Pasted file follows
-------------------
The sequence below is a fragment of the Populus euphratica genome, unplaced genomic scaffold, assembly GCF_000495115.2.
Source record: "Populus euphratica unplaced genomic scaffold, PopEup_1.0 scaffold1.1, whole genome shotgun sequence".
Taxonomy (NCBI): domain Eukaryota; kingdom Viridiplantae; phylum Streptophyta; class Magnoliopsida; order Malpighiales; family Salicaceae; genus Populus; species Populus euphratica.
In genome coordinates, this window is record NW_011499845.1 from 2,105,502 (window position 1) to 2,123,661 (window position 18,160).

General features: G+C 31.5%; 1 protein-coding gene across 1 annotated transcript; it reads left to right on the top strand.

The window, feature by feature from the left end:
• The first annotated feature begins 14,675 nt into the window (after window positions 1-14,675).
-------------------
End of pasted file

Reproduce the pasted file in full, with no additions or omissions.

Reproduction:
The sequence below is a fragment of the Populus euphratica genome, unplaced genomic scaffold, assembly GCF_000495115.2.
Source record: "Populus euphratica unplaced genomic scaffold, PopEup_1.0 scaffold1.1, whole genome shotgun sequence".
Taxonomy (NCBI): domain Eukaryota; kingdom Viridiplantae; phylum Streptophyta; class Magnoliopsida; order Malpighiales; family Salicaceae; genus Populus; species Populus euphratica.
In genome coordinates, this window is record NW_011499845.1 from 2,105,502 (window position 1) to 2,123,661 (window position 18,160).

General features: G+C 31.5%; 1 protein-coding gene across 1 annotated transcript; it reads left to right on the top strand.

The window, feature by feature from the left end:
• The first annotated feature begins 14,675 nt into the window (after window positions 1-14,675).